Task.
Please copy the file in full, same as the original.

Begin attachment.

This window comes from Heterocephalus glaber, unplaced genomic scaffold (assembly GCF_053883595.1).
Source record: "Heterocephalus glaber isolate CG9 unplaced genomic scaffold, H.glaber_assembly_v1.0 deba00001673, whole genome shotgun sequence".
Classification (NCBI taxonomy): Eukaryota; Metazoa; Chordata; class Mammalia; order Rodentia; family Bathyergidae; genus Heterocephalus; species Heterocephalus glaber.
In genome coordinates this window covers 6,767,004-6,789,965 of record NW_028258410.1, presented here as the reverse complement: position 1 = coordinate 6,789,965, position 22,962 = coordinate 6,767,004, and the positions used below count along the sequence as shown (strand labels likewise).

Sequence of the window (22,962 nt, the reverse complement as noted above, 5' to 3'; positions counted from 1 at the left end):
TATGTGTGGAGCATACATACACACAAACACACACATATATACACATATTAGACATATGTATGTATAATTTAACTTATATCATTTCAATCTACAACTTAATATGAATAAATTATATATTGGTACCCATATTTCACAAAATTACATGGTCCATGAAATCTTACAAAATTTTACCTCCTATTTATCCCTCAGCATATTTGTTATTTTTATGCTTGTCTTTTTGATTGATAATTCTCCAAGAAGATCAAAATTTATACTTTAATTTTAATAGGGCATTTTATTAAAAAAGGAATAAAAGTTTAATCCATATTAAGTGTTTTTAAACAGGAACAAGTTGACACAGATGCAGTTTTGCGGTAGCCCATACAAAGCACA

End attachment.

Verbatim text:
This window comes from Heterocephalus glaber, unplaced genomic scaffold (assembly GCF_053883595.1).
Source record: "Heterocephalus glaber isolate CG9 unplaced genomic scaffold, H.glaber_assembly_v1.0 deba00001673, whole genome shotgun sequence".
Classification (NCBI taxonomy): Eukaryota; Metazoa; Chordata; class Mammalia; order Rodentia; family Bathyergidae; genus Heterocephalus; species Heterocephalus glaber.
In genome coordinates this window covers 6,767,004-6,789,965 of record NW_028258410.1, presented here as the reverse complement: position 1 = coordinate 6,789,965, position 22,962 = coordinate 6,767,004, and the positions used below count along the sequence as shown (strand labels likewise).

Sequence of the window (22,962 nt, the reverse complement as noted above, 5' to 3'; positions counted from 1 at the left end):
TATGTGTGGAGCATACATACACACAAACACACACATATATACACATATTAGACATATGTATGTATAATTTAACTTATATCATTTCAATCTACAACTTAATATGAATAAATTATATATTGGTACCCATATTTCACAAAATTACATGGTCCATGAAATCTTACAAAATTTTACCTCCTATTTATCCCTCAGCATATTTGTTATTTTTATGCTTGTCTTTTTGATTGATAATTCTCCAAGAAGATCAAAATTTATACTTTAATTTTAATAGGGCATTTTATTAAAAAAGGAATAAAAGTTTAATCCATATTAAGTGTTTTTAAACAGGAACAAGTTGACACAGATGCAGTTTTGCGGTAGCCCATACAAAGCACA